Wednesday, May 01, 2013

Guest Post: Innovative Study Gets Doctors and Patients with Obesity Talking

Today's guest post is I believe the third for Dr. Sara Kirk. Dr. Kirk holds a Canada Research Chair in Health Services Research within the School of Health and Human Performance at Dalhousie University and a cross-appointment with the IWK Health Centre.

Sara’s research group, Applied Research Collaborations for Health (ARCH), uses a social-ecological approach to understand lifestyle factors influencing health status and health services utilization, particularly in relation to excessive weight gain. In particular, ARCH is looking at how obesity is managed within the health setting, as well as in understanding the contribution of the "obesogenic" environment to population weight status.

Today Dr. Kirk shares with us an innovate project out of her ARCH group that looks at the dialogue between a person with obesity and their physicians.
The recent guest post “Do Medical Schools Teach Future Doctors About Weight Management?” by medical student, Jill Trinacty, highlights a number of shortcomings with the current model of medical education when it comes to doctors counselling obese and overweight patients. The frustration Jill feels is indicative of the health care system as a whole: as we grapple with rising rates of obesity and an overburdened health system, there is a lack of clarity around who the key players in managing obesity are, particularly in the primary care setting, and how they view this problem. Many health care professionals feel ill-equipped to identify and deal with issues around weight management and are unsure of their roles and responsibilities.

These deficiencies deserve attention within the Canadian health system, and indeed elsewhere, and innovative research in Nova Scotia is tackling them head-on. Through a series of in-depth interviews, we have examined the experiences of individuals living with obesity, the perceptions of health care providers and the role of social, institutional and political structures in the management of obesity. This study is the first, to our knowledge, to look at the challenges of managing obesity from these multiple perspectives.

In over 40 interviews, we observed how the management of obesity within the health care system is rife with weight bias, stigma and blame. Individuals living with obesity felt that they did not receive the support they needed from their health care providers, while health professionals did not know how best to raise the issue in a respectful way. Furthermore, many participants shared that the relationship between the individual and the health professional was critical for successful weight management. Individuals living with obesity reported feeling that, due to the sensitive nature of the topic of weight, the existence of a trusting, mutually respectful relationship with their health care provider was essential. Unfortunately, this was not their experience in practice. On the other side of the therapeutic relationship, health professionals shared their views related to their own professional frustrations regarding the challenges involved in managing obesity within a system that is not structured to support chronic health conditions and a health issue for which they receive inadequate training. Many health professionals wanted to be able to offer more support, but simply did not know how to within the constraints they faced. Our findings highlight the need for better education for health professionals as Jill identified in her post.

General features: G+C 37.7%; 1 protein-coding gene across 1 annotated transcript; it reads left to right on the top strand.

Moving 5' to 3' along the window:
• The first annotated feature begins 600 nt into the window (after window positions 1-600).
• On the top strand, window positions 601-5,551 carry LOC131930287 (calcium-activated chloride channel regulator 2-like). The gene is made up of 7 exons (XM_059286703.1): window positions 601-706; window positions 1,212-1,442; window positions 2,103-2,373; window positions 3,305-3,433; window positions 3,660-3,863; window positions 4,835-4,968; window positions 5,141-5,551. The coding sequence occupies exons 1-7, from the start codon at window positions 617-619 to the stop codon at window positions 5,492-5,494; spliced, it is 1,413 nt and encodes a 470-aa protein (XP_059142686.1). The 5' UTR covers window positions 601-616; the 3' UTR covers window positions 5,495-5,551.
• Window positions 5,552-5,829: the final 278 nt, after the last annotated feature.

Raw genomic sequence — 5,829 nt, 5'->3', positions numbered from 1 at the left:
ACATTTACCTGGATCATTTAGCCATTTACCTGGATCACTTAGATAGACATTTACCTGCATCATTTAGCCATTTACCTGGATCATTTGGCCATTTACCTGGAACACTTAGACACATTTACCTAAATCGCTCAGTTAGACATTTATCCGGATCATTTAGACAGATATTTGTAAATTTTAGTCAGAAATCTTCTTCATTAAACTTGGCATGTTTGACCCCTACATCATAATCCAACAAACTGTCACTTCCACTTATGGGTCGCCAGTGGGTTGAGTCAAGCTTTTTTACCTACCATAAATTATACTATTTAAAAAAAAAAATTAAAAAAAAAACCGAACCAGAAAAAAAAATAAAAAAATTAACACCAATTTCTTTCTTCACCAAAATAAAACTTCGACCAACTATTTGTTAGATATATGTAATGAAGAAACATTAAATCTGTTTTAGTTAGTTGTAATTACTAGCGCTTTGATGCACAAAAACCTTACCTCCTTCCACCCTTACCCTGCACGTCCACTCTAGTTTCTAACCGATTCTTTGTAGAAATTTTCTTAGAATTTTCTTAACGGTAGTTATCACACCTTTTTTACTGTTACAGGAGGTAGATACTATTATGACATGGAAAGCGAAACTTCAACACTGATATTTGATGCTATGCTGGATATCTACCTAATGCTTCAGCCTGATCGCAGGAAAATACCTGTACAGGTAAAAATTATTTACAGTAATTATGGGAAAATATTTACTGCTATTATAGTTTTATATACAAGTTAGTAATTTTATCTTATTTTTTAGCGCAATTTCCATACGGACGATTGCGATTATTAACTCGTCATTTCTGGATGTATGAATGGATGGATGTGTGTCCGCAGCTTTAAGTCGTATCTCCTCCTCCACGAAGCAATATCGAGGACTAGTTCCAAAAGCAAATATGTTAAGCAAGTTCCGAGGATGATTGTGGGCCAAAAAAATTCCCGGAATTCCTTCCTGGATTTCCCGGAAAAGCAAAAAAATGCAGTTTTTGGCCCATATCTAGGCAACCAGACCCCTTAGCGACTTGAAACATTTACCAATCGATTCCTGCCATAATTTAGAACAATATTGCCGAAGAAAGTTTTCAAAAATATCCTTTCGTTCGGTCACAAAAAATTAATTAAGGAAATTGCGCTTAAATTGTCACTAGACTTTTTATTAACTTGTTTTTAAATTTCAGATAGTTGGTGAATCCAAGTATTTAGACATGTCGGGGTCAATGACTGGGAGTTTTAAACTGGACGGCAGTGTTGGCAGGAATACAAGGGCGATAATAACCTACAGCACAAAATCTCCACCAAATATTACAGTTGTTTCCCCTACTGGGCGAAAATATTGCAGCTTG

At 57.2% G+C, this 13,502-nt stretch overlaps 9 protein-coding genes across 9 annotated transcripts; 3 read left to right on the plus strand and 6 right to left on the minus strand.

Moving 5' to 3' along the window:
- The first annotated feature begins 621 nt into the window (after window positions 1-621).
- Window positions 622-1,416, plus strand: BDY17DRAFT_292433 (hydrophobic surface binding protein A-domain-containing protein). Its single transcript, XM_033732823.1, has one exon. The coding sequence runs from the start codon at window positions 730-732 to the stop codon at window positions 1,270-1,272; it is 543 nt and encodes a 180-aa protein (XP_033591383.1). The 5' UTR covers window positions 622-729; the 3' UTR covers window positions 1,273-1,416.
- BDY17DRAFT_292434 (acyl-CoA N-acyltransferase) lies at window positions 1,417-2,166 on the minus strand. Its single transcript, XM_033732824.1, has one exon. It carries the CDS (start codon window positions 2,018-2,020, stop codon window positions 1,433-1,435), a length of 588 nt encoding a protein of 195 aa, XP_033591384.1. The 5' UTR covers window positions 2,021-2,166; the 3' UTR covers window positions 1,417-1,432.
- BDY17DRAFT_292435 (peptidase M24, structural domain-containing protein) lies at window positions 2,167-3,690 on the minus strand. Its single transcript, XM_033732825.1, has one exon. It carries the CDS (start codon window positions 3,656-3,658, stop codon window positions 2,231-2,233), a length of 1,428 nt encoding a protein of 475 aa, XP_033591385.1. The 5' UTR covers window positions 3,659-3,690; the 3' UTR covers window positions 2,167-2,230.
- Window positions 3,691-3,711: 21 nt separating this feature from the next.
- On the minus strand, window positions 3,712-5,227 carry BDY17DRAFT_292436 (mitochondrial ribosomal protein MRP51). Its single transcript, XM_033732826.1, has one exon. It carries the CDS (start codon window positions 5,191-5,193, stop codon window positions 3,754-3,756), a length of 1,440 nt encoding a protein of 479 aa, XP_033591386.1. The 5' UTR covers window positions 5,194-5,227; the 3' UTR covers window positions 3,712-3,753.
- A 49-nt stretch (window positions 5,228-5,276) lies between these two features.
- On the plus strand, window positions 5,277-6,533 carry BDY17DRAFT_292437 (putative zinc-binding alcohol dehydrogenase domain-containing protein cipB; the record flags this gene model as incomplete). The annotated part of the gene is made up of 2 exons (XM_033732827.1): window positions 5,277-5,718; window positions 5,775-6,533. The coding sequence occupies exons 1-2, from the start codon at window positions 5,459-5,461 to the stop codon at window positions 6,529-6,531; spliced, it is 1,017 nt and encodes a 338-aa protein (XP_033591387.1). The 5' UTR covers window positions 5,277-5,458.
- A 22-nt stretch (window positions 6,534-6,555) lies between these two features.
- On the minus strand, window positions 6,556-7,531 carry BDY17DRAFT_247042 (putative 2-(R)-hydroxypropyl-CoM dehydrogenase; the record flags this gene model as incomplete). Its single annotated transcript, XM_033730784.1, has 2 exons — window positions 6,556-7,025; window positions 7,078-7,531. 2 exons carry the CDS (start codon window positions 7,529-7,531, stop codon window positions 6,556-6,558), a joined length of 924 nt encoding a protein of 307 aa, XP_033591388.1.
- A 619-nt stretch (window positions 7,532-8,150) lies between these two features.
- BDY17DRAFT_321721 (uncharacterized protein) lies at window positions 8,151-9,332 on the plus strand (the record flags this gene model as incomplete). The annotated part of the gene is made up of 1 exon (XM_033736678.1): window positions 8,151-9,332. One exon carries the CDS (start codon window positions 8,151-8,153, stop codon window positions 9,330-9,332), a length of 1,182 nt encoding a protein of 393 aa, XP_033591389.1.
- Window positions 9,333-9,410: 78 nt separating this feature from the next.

The rich narratives we obtained from our participants have subsequently been developed into a dramatic presentation, depicting the relationship between a health professional (family doctor) and an individual living with obesity (patient). In this dramatic presentation, both internal and external dialogue highlights the spoken and unspoken tensions that were identified by our participants. Early data from pilot work suggests that the presentation offers a powerful medium to raise awareness of these tensions and to provoke a constructive dialogue to address them. We have shared two videos (also embedded down below), one discussing the study findings and a shorter recording of the dramatic presentation. These are available for educational use. This dramatic presentation is ideal for use as an educational tool for health professionals to address the tensions identified through this study. We will also be showing the live drama at interprofessional education events across Atlantic Canada. If you are interested in having the dramatic presentation performed live at an event, please email for details.

Our findings add to a growing body of literature that challenges a number of widely held assumptions about obesity within a heath care system that currently is not designed to provide the support that individuals living with obesity need. It is our goal that the study data inform obesity policy management practices for the future. We think helping health professionals see what is going on behind the scenes is a step in the right direction and we look forward to hearing the views of your readers on our approach.